This afternoon, a Stay at Home Order (“Order”) was issued by Dr. Amy Acton, Director of the Ohio Department of Health, mandating residents stay at home and non-essential businesses close except as otherwise provided in the Order.  The Order will take effect at 11:59 p.m. EDT on Monday, March 23, 2020 and remain in effect until 11:59 p.m. EDT on April 6, 2020 unless it is rescinded or modified prior to its expiration.

Educational institutions (including public and private pre-K-12 schools, colleges, and universities) are defined as exempt essential businesses. The prior order regarding closure of schools remains in effect. Below, we highlight relevant portions of the Order.

Leaving Home for Essential Activities is Permitted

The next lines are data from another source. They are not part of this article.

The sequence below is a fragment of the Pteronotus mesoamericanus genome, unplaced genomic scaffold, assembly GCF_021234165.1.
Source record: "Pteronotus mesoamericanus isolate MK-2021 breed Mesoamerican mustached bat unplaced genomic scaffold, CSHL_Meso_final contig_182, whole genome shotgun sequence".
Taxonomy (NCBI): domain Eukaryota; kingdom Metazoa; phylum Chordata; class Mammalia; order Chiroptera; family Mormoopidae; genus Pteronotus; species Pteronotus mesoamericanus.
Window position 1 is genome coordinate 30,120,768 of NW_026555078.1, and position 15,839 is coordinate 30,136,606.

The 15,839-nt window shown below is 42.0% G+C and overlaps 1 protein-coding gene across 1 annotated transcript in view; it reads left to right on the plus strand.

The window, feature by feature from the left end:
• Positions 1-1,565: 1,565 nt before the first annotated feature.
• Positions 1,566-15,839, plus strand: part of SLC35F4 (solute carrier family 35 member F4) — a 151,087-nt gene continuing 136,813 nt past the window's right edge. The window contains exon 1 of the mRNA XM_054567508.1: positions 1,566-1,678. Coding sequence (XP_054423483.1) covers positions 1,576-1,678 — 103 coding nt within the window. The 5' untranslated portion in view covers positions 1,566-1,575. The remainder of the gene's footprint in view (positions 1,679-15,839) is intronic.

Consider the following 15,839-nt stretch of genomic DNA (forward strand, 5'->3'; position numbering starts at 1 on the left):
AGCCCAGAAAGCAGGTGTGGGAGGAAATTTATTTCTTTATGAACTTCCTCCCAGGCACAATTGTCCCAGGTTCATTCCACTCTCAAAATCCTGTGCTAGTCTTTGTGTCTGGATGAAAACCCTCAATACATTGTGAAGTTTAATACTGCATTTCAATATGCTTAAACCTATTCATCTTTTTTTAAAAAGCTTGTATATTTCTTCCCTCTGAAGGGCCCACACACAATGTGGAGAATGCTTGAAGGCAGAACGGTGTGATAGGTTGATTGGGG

Employees are authorized to leave their residences to perform essential activities, including performing work for a school.  Under the Order, each school district should determine its essential functions and identify employees and/or contractors necessary to perform these functions. Employers are to allow as many employees as possible to work from home.

Individuals are permitted to travel to schools to receive materials for distance learning, to receive meals, and for other similar services.

Providing Food Services is Still Permitted

Schools may continue providing meals to those in need, so long as the food is provided on a pick-up and takeaway basis only. Districts may not permit food to be eaten at the pick-up site or any other gathering site.

Minimum Basic Operations are Permitted to Maintain School Districts